Urticaria (Hives) and Angioedema
Urticaria (commonly known as hives) are mosquito bite like swellings on the surface of the skin that range in size from a few millimetres to several centimetres. They may last minutes or hours and can change shape from round to oval, forming rings or patches. The skin swelling seen in urticaria is due to the release of chemicals such as histamine from mast cells in the skin that causes small blood vessels to leak. They are often itchy, but sometimes may not be itchy at all.
Common causes of hives are infection or contact with plants/animals as well as allergic reactions to food and medication.
Do you suffer from Urticaria (Hives)? - Brochure
"Hives are pink or red itchy rashes that may appear as lumps (wheals) or blotches on the skin. An estimated 10-20% of adults and children may experience hives at some time during life. Hives can be as small as a pinhead or as large as a dinner plate and are often mistaken for a mosquito bite when they first start to appear. Swellings can last from as little as minutes or hours and can come and go for days or weeks at a time. When hives persist for most days of the week, for longer than six weeks this is defined as “chronic” (ongoing) urticaria and requires your doctor’s advice."
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Help Sheet here: Urticaria Hives and Angioedema
Urticaria (common names: hives, weals, wheals, nettle rash) is an intensely itchy rash that may occur in children and adults. It may occur alone or be part of a more generalised allergic reaction. It is frequently the first symptom in such a reaction to a food or medication.
The skin swelling seen in urticaria is due to the release of chemicals such as histamine from mast cells in the skin that causes small blood vessels to leak. The hives can be a few millimetres or several centimetres in diameter, coloured white or red, often surrounded by a red flare. They may last minutes or hours and can change shape from round to oval, forming rings or patches .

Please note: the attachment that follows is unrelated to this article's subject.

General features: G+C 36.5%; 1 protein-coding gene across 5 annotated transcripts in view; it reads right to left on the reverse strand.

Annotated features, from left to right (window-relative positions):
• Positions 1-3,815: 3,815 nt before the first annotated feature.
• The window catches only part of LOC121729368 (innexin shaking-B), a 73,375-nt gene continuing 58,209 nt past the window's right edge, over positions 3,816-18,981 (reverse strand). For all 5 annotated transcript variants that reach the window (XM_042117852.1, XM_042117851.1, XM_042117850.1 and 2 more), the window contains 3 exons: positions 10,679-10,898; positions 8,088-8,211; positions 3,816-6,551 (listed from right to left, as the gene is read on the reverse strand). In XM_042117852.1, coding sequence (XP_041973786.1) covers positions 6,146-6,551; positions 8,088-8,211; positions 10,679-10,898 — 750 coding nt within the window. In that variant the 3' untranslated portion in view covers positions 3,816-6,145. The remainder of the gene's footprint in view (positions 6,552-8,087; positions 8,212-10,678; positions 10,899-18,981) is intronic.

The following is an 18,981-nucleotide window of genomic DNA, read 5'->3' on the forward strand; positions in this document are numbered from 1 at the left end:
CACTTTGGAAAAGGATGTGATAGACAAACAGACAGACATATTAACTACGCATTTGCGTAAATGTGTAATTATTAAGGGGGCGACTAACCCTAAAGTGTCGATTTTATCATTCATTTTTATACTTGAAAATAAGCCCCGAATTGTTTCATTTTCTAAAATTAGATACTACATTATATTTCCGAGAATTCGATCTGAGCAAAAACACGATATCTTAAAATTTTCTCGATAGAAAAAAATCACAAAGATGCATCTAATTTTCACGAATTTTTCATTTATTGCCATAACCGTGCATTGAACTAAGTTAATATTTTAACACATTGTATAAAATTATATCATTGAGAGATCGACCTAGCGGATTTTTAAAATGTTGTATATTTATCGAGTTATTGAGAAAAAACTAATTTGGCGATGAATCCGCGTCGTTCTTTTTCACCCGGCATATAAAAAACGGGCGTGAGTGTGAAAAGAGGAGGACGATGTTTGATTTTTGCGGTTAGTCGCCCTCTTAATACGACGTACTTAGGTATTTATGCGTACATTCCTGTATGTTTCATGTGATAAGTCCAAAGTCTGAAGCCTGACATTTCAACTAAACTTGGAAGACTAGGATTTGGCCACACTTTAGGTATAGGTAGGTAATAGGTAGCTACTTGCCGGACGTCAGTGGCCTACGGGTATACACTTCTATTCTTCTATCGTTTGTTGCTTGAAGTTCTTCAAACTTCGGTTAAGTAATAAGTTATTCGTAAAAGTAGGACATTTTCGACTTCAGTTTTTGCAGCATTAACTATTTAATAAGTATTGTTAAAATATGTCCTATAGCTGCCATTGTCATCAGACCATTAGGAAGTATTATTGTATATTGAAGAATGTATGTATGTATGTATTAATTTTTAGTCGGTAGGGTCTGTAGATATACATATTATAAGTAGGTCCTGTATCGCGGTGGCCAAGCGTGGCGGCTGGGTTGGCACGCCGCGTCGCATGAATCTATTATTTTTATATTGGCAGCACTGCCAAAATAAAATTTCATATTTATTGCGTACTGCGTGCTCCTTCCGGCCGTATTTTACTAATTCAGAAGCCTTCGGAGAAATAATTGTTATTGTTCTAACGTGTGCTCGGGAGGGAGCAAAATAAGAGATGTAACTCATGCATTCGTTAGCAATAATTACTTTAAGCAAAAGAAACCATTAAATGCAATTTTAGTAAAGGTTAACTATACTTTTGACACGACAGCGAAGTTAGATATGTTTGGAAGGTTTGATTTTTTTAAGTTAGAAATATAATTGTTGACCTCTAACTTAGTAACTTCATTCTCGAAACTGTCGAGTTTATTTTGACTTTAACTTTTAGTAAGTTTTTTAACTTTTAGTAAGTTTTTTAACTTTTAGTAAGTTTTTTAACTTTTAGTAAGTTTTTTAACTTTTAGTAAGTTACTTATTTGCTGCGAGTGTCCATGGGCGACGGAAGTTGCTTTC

Hives are very superficial swellings on the skin and may be accompanied by deeper swellings, particularly around the eyes, mouth, hands, feet and elsewhere. These deeper swellings are referred to as angioedema and rather than itch, they may be painful or tight. They usually occur with hives but can occur alone.
There are many forms of urticaria and it may occur for no apparent reason or may be associated with a trigger.
There are acute and chronic forms of urticaria / angioedema.
Acute Urticaria – this may be a one off episode or an episode may last a few days or 2-3 weeks. It is often caused by an allergy with the most common causes being medication, food or a sting.
Many forms of urticaria are not due to an allergy but the rash may be associated with infection, especially in children.
Chronic urticaria is a term we use when hives appear a few times a week for more than six weeks. This form is rarely caused by an allergy and often has an underlying immune cause.
Physical urticaria is one subgroup of chronic urticaria. In these forms, the characteristic rash appears as a result of exposing the skin to heat, cold, vibration or sunlight , to name a few of the recognised physical triggers.
The first line of treatment for any urticaria is the use of antihistamines which can be very helpful in controlling itch. Sometimes higher than usual doses are recommended but this must be prescribed by your doctor.
There are a number of general measures that people who experience urticaria/ angioedema may find helpful.
Keep cool and wear loose clothing.
Avoid alcohol as this may make an attack of hivesworse.
Stress can also be responsible for worsening urticaria.
Most people with chronic hives are warned to avoid certain medications such as aspirin or non steroidal anti inflammatory drugs as these may cause a severe flare – if you have a reason for taking these medications, discuss this with your doctor for specific advice. Paracetamol is generally well tolerated.
As there are many causes of urticaria a consultation with your doctor is important to exclude certain causes and to explore whether further investigations or referral is necessary. If angioedema occurs without any hives at all your doctor will want to perform some specific blood tests to eliminate some very rare causes of this. Most often however, angioedema is caused by the same things that trigger urticaria.
For more information go to www.allergy.org.au/patients/skin-allergy/urticaria-hives
Help Sheet prepared by Professor CH Katelaris November 2012
Content updated June 2022